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The erosion of Web 2.0

It seems quaint to imagine now but the original vision for the web was not an information superhighway. Instead, it was a newspaper that fed us only the news we wanted. This was the central thesis brought forward in the late 1990s and prophesied by thinkers like Bill Gates – who expected a beautiful, customized “road ahead” – and Clifford Stoll who saw only snake oil. At the time, it was the most compelling use of the Internet those thinkers thought possible. This concept – that we were to be coddled by a hive brain designed to show us exactly what we needed to know when we needed to know it – continued apace until it was supplanted by the concept of User Generated Content – UGC – a related movement that tore down gatekeepers and all but destroyed propriety in the online world. That was the arc of Web
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We are all trapped in the “Feed”

Every afternoon, during lunch, I open up YouTube, and I find myself marveling at the sheer dumbness of its recommendations. Despite having all this viewing data of mine, world’s second most popular search engine is dumb as a brick. It shows me propaganda channels from two ends of the political spectrum. It surfaces some inane celebrity videos. It dredges up the worst material for me — considering I usually like watch science videos, long conversations and interviews, and photography-focused educational videos. Continue reading "We are all trapped in the “Feed”"

Twitter will give political candidates a special badge during US midterm elections

Ahead of 2018 U.S. midterm elections, Twitter is taking a visible step to combat the spread of misinformation on its famously chaotic platform. In a blog post this week, the company explained how it would be adding “election labels” to the profiles of candidates running for political office. “Twitter has become the first place voters go to seek accurate information, resources, and breaking news from journalists, political candidates, and elected officials,” the company wrote in its announcement. “We understand the significance of this responsibility and our teams are building new ways for people who use Twitter to identify original sources and authentic information.” These labels feature a small government building icon and text identifying the position a candidate is running for and the state or district where the race is taking place. The label information included in the profile will also appear elsewhere on Twitter, even when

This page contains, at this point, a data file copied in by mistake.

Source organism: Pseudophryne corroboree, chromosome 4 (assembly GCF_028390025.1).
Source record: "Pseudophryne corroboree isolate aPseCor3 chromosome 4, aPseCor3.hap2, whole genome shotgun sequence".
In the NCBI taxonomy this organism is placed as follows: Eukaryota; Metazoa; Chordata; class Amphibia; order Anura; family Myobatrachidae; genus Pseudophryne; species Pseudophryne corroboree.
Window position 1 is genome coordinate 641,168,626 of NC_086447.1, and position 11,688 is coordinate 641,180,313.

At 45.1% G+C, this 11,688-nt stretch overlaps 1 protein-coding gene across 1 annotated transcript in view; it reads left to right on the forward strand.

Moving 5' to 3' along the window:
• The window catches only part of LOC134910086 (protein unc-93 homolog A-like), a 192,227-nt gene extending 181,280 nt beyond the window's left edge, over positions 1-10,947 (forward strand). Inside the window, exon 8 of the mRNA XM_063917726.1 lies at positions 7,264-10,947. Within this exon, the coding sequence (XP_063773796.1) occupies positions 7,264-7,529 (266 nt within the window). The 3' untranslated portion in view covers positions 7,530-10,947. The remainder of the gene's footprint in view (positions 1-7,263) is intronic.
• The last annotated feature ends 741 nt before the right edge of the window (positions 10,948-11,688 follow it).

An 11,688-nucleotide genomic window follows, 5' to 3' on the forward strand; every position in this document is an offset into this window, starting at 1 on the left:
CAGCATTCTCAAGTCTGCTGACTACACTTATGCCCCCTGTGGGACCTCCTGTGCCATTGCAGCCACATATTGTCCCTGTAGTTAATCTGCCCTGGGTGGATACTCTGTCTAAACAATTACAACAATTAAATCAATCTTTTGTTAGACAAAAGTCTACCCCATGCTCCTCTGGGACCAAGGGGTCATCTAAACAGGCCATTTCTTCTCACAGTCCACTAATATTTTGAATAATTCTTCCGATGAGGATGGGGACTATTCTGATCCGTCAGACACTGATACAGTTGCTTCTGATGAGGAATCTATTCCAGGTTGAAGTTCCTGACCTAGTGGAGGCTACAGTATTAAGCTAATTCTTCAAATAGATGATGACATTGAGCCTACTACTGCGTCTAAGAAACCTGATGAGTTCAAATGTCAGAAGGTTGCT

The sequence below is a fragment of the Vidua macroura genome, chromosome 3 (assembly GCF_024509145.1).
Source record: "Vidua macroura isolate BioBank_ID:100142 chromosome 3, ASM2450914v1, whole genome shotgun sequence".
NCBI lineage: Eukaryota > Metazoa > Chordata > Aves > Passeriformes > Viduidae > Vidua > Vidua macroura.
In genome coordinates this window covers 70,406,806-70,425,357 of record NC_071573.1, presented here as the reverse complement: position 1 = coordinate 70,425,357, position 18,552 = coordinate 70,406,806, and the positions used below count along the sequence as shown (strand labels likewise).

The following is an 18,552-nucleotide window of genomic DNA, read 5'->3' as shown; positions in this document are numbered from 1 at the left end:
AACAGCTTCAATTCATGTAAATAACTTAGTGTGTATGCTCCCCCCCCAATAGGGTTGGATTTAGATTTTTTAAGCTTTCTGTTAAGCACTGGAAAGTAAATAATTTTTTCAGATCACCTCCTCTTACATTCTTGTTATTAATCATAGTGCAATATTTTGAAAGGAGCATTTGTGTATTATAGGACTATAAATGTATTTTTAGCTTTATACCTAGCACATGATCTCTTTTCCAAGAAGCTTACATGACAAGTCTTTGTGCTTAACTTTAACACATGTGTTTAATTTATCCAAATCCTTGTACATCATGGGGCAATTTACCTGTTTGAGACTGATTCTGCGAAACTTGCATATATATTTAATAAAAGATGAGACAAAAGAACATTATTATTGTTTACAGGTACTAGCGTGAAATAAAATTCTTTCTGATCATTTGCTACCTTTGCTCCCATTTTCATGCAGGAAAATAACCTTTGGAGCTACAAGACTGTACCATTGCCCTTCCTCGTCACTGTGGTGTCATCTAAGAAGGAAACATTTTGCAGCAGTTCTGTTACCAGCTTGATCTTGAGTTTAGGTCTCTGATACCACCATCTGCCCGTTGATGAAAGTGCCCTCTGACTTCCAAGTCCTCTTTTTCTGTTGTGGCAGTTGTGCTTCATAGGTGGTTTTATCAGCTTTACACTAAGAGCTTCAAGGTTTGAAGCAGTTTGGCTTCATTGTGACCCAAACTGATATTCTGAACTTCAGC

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Twitter unveils new political ad guidelines set to go into effect this summer

Following the unrelenting wave of controversy around Russian interference in the 2016 presidential election, Twitter announced new guidelines today for political advertisements on the social networking site. The policy, which will go into effect this summer ahead of midterm elections, will look towards preventing foreign election interference by requiring organizations to self-identify and certify that they are based in the U.S., this will entail organization registered by the Federal Elections Committee to present their FEC ID, while other orgs will have to present a notarized form, the company says. Orgs buying political ads will also have to comply with a stricter set of rules for how they present their profiles. Twitter will mandate that the account header, profile photo and organization name are consistent with how the organization presents itself online elsewhere, a policy likely designed to ensure that orgs don’t try to obfuscate their identity or present